Kenneth Aigen is a music therapist and the Director of NYU’s Music Therapy Program. He specializes in working with children and adolescents with emotional and developmental delays. We got the chance to speak with him about his history with the program, current projects, and his path to becoming renowned in the field.
Along with serving as Director of the Music Therapy Program, what courses do you teach?
I teach several different courses. One class is called Current Issues in Music Therapy, which is an orientation to the entire profession for the new students. It places music therapy in the larger healthcare world, and places NYU's Music Therapy Program in the broader profession so the students understand what they'll be learning about.
Another class is called Key Concepts in Music Therapy Two, where we look at theories from all different music disciplines, such as ethnomusicology, psychology of music, and philosophy of music. We talk about how different theories from different music disciplines can be applied to music therapy.
I also have a few electives for doctoral students. One is called Developing Presentations and Publications in Music Therapy, which is about how to prepare conference presentations, art articles, journal articles, book chapters, books, and how to communicate with your colleagues.
I also teach Contemporary Music Therapy Theory in the Master’s Program. It’s another course mostly for advanced students, in which they get to pick three or four books which we'll read in their entirety over the course of the semester. It's a chance to get in-depth information about specific topics.
What else are you working on?
I have a long history at NYU. I came for my Master's in ‘81 and came back from my doctorate in ‘86. I was then an adjunct professor for five years. From ‘91 to ‘06, I was the research director and then co-director of the Nordoff Robbins Center, and I did a lot of doctoral work then too.
I left NYU for a few years, and when I came back in 2013, one of my goals was to reinstate doctoral studies in music therapy. I have eight doctoral students now. A lot of my current work is doctoral advisement and mentorship.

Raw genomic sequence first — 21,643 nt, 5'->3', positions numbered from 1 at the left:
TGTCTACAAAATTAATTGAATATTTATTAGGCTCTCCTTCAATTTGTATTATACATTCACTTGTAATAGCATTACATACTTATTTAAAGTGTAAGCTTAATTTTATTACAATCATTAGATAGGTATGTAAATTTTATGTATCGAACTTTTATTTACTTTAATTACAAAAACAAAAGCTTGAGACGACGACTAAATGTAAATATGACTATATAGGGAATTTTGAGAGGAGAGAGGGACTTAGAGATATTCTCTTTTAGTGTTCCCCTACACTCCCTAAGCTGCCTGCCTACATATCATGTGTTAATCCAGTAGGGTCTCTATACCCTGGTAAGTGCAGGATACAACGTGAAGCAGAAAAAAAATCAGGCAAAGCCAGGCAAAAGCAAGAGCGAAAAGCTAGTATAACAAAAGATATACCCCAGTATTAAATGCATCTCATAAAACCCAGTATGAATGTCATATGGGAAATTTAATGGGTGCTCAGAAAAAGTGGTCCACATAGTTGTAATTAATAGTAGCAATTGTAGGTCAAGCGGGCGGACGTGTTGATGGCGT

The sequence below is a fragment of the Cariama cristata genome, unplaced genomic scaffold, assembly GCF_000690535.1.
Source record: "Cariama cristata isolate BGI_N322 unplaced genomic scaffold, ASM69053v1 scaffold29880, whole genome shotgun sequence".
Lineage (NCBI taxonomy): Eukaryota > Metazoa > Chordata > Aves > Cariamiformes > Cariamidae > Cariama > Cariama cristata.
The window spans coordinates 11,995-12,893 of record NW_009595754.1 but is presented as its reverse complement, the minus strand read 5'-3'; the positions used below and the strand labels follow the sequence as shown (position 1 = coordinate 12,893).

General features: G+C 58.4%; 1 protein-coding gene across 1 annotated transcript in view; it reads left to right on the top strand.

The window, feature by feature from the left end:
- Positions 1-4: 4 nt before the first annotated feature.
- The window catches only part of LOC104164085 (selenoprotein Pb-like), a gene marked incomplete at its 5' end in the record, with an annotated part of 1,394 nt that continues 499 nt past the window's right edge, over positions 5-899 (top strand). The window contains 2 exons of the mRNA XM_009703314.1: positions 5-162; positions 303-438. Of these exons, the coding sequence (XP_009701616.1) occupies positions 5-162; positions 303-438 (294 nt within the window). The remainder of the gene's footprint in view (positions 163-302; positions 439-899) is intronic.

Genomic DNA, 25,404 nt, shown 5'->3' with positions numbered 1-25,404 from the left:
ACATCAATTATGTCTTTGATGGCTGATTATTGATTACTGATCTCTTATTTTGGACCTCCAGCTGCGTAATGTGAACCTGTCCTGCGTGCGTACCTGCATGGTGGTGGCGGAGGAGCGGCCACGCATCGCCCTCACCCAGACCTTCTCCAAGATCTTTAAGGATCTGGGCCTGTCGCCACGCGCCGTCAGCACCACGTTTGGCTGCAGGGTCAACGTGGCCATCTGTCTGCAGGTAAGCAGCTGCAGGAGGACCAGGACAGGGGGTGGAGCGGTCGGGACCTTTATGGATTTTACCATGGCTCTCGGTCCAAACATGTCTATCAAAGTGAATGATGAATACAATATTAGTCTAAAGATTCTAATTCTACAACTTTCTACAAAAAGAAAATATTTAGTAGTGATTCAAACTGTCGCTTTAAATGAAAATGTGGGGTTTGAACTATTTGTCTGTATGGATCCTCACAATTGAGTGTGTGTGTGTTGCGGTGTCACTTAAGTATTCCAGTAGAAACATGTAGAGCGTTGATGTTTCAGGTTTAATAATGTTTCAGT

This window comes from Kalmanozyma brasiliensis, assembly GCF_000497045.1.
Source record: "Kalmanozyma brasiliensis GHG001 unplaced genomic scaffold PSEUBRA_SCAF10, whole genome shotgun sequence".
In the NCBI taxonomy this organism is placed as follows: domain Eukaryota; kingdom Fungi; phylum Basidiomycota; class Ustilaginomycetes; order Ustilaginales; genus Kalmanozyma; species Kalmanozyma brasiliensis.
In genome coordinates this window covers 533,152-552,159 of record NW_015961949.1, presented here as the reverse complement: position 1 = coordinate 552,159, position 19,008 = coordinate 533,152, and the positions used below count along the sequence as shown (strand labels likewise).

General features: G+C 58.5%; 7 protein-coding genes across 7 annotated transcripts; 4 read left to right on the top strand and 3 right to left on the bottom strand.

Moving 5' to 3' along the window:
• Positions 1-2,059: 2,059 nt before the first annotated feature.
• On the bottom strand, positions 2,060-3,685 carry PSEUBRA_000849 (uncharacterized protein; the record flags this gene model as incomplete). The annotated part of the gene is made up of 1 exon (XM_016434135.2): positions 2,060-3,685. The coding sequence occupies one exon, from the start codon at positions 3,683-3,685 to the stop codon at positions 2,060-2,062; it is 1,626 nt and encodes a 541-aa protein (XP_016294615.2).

I'm also vice chair for faculty affairs in MPAP and I do research. I'm at the very tail end of an interesting project in which I got a grant to interview 29 autistic adults about the role of music in their lives. No music therapist has spent a lot of time talking to autistic people to find out how they've discovered how music might be used as a health resource in daily life, so I did this and I'm nearing the final stages of the project.
Outside of NYU, I play in a Grateful Dead tribute band a few times a month, so I’m a performing musician as well.
When people become music therapists, they have a tendency to leave their nonclinical music behind. Music therapists have a lot of experience with performing, which is part of their life experience that led up to music therapy. I don’t want them to abandon their music identity, and I try to embody this by keeping it up myself.
What brought you to the Music Therapy Program?
I was a psychology and a philosophy major in undergrad. Because I had interest in both areas, when I graduated, I did the most logical thing you can do with a psych and philosophy undergraduate, and joined a rock band for two years playing piano. What else can you do with those two degrees? I was living in Madison, Wisconsin at the time which is where I went to college, just driving around the Midwest in a van with the guys playing in a country rock band. It was great fun for a while. After some time, I got the feeling I could be doing more.
I moved back to New York where I grew up to live with my parents. I answered an ad for a job as a pianist for a theater group. It was at a school for emotionally disturbed kids.
I interviewed for the job, which consisted of doing a rehearsal with the kids. I felt I worked well with the kids and was disappointed when they didn't offer me the job. They were looking for somebody older who they thought would stick around for a while. However, they had a teacher’s aide role, and I grabbed it because they liked the way I worked with the kids.
When I came to get processed for the job, I ran into the woman who was leaving the job as the pianist which I had originally applied for, and we started chatting. She told me she was leaving to study music therapy at NYU. I was a musician, but was also interested in the life of the mind, helping people and working in a health related profession.